4 minute read

I was busy this year, so my Haskell learning is slowing down abit, but is not a big deal, I have my whole life to learn it. Actually, I am still practicing haskell, with the application to manipulate the hex file. It seems the project expands a bit so I think of the right way to handle it instead of using the traditional make file. So I am writng about cabal in this post.


Installation and setup

There are plenty ways to install Cabal, I prefer using WSL as a platform to learn Haskell, so it seems I have the cabal installed (possibly via ghcup), so it’s time to update it.

> cabal install cabal-install

Then go to the project folder and initialize

> mkdir project_dir && cd project_dir
> cabal init

After this command, the project_dir.cabal file will be created, we will edit our build structure in this file.

Setup project with Cabal

At the directory of the cabal file: to build then run:

> cabal build
> cabal run

The cabal package is written in haskell, and it is consider as a part of the haskell ecosystem. With cabal, the source code will be more organized, just like how we use make for the other project. I put here the the cabal file of the project I am working on for the sake of explanation.

cabal-version:       >=
-- Initial package description 'thingkell.cabal' generated by 'cabal init'.
--   For further documentation, see http://haskell.org/cabal/users-guide/

name:                thingkell
-- synopsis:
-- description:
-- bug-reports:
-- license:
license-file:        LICENSE
author:              Truong Tran
maintainer:          contact@tranvantruong.com
-- copyright:
-- category:
build-type:          Simple
extra-source-files:  CHANGELOG.md, README.md, bit_utils.c
executable thingkell
  main-is:             Main.hs
  other-modules:   Memkell, Bitkell, Crkell, Hexkell, Ihex, Ffi
  -- other-extensions:
  build-depends:       base >=4.13 && <4.14,
  hs-source-dirs: ./src
  -- extra-source-file: src/bit_utils.c
  --C-sources-dirs: ./src
  C-sources: src/bit_utils.c
  Includes: bit_utils.h
  Include-dirs: ./src
  Install-includes: bit_utils.h
  default-language:    Haskell2010

What I want to point out here is how to setup this to work with mixed C source code via FFI with haskell.

Setup testing in Cabal

Yeah, why not leveraging the test driven development, and why not apply it from the begining. It seems testing setup in cabal is nothing more than just a separated executable file that has the test harness to the code we want to test. At the time of wrtting this blog post, I have the following folder structure of how I setup the test code for my module. I use the Tasty frame work to develop test, the test case organizing is intuitive, so which this setup, I can focusing on develop the test case case and run the test every time I modify the code. It worths noting that testing is all about checking the side effect, so we should prepare testing is a way that can be easily resued when we change the interal processing implementation which is normally pure.

I think for now, we have all the CABAL setup necessary for a complete Haskell project including the following steps:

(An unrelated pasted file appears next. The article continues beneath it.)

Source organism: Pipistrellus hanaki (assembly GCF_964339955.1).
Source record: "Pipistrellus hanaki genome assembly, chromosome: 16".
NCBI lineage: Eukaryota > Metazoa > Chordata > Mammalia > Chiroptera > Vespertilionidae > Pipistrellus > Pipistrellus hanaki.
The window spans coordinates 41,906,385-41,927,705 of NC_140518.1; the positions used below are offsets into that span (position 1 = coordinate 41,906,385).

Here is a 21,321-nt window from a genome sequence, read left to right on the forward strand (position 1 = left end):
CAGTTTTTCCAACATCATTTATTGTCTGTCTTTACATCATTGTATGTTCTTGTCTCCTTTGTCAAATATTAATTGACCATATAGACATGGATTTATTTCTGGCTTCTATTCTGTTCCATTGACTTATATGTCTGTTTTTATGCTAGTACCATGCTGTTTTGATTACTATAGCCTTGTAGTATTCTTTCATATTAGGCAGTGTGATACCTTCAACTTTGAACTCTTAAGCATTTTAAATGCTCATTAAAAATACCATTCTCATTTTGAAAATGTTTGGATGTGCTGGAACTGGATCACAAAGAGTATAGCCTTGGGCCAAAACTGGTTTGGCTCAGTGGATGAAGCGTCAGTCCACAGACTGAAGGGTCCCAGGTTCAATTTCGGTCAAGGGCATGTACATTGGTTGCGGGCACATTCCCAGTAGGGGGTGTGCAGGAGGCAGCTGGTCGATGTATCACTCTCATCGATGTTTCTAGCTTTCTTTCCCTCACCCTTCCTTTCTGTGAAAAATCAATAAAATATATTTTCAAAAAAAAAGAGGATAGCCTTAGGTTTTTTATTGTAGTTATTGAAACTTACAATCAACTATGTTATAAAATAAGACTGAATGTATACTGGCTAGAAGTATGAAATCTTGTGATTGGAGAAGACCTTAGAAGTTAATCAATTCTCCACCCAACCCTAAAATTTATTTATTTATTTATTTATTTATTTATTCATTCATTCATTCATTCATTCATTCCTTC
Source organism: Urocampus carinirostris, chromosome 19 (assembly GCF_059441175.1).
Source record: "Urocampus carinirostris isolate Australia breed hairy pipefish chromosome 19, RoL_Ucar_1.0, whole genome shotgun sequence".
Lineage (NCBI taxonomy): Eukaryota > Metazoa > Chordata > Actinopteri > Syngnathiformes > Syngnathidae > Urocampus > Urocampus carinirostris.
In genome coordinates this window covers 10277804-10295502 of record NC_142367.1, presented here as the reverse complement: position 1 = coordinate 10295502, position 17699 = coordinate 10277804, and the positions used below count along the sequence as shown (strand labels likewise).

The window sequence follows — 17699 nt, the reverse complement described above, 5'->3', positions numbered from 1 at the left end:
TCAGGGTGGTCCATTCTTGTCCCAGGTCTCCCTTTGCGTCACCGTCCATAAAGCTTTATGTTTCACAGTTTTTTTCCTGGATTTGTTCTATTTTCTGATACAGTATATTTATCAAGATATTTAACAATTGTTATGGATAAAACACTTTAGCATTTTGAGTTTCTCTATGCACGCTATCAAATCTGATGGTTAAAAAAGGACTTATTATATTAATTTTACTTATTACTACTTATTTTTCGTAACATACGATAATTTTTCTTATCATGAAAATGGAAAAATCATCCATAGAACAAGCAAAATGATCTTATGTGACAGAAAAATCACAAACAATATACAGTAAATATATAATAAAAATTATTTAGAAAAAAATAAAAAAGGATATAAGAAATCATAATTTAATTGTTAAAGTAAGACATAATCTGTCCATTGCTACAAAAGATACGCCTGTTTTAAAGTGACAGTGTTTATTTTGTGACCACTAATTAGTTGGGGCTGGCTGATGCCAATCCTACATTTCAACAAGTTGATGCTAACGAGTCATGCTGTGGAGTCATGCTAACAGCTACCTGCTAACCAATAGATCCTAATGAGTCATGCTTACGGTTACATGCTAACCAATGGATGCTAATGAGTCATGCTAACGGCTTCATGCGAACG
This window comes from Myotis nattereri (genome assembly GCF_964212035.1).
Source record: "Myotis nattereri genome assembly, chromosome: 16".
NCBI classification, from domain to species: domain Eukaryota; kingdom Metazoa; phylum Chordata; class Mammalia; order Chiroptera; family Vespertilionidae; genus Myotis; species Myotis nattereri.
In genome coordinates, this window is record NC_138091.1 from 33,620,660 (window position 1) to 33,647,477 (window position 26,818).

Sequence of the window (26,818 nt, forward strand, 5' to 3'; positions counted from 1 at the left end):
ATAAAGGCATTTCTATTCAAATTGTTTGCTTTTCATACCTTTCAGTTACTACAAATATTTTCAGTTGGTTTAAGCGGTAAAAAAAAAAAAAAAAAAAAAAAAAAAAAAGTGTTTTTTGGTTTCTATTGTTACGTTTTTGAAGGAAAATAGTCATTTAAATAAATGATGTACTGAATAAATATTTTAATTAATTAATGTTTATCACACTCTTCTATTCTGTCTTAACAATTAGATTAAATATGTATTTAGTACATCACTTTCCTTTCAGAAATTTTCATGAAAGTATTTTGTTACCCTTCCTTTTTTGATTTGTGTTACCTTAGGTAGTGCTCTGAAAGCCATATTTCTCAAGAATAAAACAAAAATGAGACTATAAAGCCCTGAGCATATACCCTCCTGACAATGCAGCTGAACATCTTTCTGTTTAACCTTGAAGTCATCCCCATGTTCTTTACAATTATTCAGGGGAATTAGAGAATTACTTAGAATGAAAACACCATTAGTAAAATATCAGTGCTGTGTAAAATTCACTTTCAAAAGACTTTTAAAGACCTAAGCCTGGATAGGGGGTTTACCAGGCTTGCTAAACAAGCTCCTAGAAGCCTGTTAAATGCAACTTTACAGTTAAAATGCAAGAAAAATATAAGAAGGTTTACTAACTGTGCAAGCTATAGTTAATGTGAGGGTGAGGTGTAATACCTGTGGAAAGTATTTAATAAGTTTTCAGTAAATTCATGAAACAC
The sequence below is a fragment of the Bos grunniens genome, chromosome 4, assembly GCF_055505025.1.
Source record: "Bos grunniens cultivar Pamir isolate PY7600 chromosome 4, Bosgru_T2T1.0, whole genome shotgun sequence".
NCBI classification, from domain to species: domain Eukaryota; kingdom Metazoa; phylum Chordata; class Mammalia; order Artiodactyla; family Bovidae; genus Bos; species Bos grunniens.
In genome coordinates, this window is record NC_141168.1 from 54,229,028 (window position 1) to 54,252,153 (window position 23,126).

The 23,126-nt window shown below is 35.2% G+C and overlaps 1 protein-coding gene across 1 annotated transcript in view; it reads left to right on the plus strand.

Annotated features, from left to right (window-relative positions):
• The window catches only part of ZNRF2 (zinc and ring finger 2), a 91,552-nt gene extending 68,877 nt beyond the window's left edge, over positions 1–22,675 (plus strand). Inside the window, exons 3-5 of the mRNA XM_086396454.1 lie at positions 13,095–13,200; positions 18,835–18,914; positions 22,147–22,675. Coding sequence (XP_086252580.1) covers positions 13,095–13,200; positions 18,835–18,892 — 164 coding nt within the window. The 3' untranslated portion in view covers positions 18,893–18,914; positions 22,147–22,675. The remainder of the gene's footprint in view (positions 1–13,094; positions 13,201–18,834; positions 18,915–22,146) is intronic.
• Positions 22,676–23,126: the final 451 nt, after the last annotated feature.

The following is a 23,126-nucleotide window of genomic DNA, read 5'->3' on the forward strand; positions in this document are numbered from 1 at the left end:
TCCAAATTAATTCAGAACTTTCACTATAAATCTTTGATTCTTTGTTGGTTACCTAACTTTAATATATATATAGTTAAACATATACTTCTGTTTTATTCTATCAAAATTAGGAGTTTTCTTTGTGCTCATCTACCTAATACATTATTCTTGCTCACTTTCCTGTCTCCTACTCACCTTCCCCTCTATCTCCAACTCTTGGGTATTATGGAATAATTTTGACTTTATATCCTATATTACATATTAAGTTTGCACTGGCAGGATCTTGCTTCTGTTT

• The haskell source code itself for the logic code.
  • The C code and Foregin Function Interface (FFI) setup
  • The Tasty test framework setup.

Actually, setting up the testing with CABAL is nothing like setting up the whole project target. except that instead of calling the cabal run, we shall call cabal test. I took a while to realize that and come up with the following folder structure to setup the project with the testing.

¦   thingkell.cabal
¦       Bitkell.hs
¦       bit_utils.c
¦       bit_utils.h
¦       Crkell.hs
¦       Ffi.hs
¦       Hexkell.hs
¦       Ihex.hs
¦       Main.hs
¦       Memkell.hs
¦       MemService.hs

We can see that I have put all the core implementation inside the src folder, while the test artifact into the testfolder. You will see that each folder has it own main.hs, which means that we have 2 targets in the cabal file and each one need their own main function to run.

Testing with tasty

Then, we have finish setup the testing environment. Then, we will jump down to actually writing the test. OK, I approached the topic by desigining the test case firstly, from simple to sophisticated. I have preprapred some known-good hex file using the available hex file utility. I have tried to create several use case to vet all code I wrote in the core implementation, something like to test my logic to handle different type of hex record, such as data record, linear address record,… I put here some of the testing code I wrote in the HexTest.hs below (it is just a part of it).

test_CollectAndMergeMemSect :: TestTree
test_CollectAndMergeMemSect = testCase "Test collect and merge memsect" $ do
    let hexRecord = [IntelHexRecord {ihexAddress = 0, ihexData = [], ihexRecordType = 4},
            IntelHexRecord {ihexAddress = 4, ihexData = [1], ihexRecordType = 0},
            IntelHexRecord {ihexAddress = 6, ihexData = [2], ihexRecordType = 0}
    print $ collectAndMerge2Memsect hexRecord

test_ihex2MemSect :: TestTree
test_ihex2MemSect = testCase "Convert hex file into MemSect" $ do
    -- test
    ihRecord <- iHex2HexRecords "test/8byte_start17.hex"
    let preprocess = hexRecordPrependExtended $ catMaybes ihRecord
    print $ hexChunks2MemSect preprocess

test_ihex2MemSect_fffc :: TestTree
test_ihex2MemSect_fffc = testCase "Convert hex file that crosses" $ do
    -- test
    ihRecord <- iHex2HexRecords "test/8byte_startFFFC.hex"
    let preprocess = hexRecordPrependExtended $ catMaybes ihRecord
    print $ hexChunks2MemSect preprocess

Well thanks to this testing, I help me to detect the problem in my code easier, I am glad that the effort figuring out the setup worths.

I will finish this blog at this time, I have some incorrect logic to debug so I will make the report next time about the project I am working on. See you and Happy new year!